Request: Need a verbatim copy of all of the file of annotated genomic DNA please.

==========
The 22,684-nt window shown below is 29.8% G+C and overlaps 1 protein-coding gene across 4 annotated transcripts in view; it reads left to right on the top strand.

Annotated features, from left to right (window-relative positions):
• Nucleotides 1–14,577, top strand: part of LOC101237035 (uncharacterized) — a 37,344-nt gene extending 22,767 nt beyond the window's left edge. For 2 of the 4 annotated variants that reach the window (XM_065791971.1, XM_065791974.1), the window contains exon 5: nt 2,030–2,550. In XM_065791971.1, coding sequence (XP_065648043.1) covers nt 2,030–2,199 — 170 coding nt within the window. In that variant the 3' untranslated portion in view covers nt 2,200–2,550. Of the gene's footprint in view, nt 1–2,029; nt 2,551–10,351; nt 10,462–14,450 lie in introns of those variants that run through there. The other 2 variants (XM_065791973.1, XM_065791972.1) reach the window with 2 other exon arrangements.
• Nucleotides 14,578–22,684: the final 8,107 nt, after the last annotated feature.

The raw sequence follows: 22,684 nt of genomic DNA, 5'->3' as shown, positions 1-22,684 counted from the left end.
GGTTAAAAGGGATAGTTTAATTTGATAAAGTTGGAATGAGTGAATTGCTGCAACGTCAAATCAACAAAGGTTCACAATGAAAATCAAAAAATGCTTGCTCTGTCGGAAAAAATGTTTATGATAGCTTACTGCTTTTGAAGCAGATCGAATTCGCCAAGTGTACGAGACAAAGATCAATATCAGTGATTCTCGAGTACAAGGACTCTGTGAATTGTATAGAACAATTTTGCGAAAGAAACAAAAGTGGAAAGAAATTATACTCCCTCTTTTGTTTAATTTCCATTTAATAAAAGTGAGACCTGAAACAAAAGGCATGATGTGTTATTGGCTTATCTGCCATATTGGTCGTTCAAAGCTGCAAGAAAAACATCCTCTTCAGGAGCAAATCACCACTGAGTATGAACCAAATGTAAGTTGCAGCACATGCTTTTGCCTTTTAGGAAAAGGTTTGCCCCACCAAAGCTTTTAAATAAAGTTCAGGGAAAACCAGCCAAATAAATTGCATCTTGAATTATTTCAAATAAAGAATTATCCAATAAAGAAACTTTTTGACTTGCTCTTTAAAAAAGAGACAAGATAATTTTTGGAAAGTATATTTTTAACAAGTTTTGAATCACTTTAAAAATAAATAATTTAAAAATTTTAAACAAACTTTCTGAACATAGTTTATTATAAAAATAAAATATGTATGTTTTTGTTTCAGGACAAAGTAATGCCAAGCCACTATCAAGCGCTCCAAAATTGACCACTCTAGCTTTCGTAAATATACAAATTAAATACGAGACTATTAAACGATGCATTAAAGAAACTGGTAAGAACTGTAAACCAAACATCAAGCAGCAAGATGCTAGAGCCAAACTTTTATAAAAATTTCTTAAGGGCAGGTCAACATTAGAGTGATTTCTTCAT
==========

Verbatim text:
The 22,684-nt window shown below is 29.8% G+C and overlaps 1 protein-coding gene across 4 annotated transcripts in view; it reads left to right on the top strand.

Annotated features, from left to right (window-relative positions):
• Nucleotides 1–14,577, top strand: part of LOC101237035 (uncharacterized) — a 37,344-nt gene extending 22,767 nt beyond the window's left edge. For 2 of the 4 annotated variants that reach the window (XM_065791971.1, XM_065791974.1), the window contains exon 5: nt 2,030–2,550. In XM_065791971.1, coding sequence (XP_065648043.1) covers nt 2,030–2,199 — 170 coding nt within the window. In that variant the 3' untranslated portion in view covers nt 2,200–2,550. Of the gene's footprint in view, nt 1–2,029; nt 2,551–10,351; nt 10,462–14,450 lie in introns of those variants that run through there. The other 2 variants (XM_065791973.1, XM_065791972.1) reach the window with 2 other exon arrangements.
• Nucleotides 14,578–22,684: the final 8,107 nt, after the last annotated feature.

The raw sequence follows: 22,684 nt of genomic DNA, 5'->3' as shown, positions 1-22,684 counted from the left end.
GGTTAAAAGGGATAGTTTAATTTGATAAAGTTGGAATGAGTGAATTGCTGCAACGTCAAATCAACAAAGGTTCACAATGAAAATCAAAAAATGCTTGCTCTGTCGGAAAAAATGTTTATGATAGCTTACTGCTTTTGAAGCAGATCGAATTCGCCAAGTGTACGAGACAAAGATCAATATCAGTGATTCTCGAGTACAAGGACTCTGTGAATTGTATAGAACAATTTTGCGAAAGAAACAAAAGTGGAAAGAAATTATACTCCCTCTTTTGTTTAATTTCCATTTAATAAAAGTGAGACCTGAAACAAAAGGCATGATGTGTTATTGGCTTATCTGCCATATTGGTCGTTCAAAGCTGCAAGAAAAACATCCTCTTCAGGAGCAAATCACCACTGAGTATGAACCAAATGTAAGTTGCAGCACATGCTTTTGCCTTTTAGGAAAAGGTTTGCCCCACCAAAGCTTTTAAATAAAGTTCAGGGAAAACCAGCCAAATAAATTGCATCTTGAATTATTTCAAATAAAGAATTATCCAATAAAGAAACTTTTTGACTTGCTCTTTAAAAAAGAGACAAGATAATTTTTGGAAAGTATATTTTTAACAAGTTTTGAATCACTTTAAAAATAAATAATTTAAAAATTTTAAACAAACTTTCTGAACATAGTTTATTATAAAAATAAAATATGTATGTTTTTGTTTCAGGACAAAGTAATGCCAAGCCACTATCAAGCGCTCCAAAATTGACCACTCTAGCTTTCGTAAATATACAAATTAAATACGAGACTATTAAACGATGCATTAAAGAAACTGGTAAGAACTGTAAACCAAACATCAAGCAGCAAGATGCTAGAGCCAAACTTTTATAAAAATTTCTTAAGGGCAGGTCAACATTAGAGTGATTTCTTCAT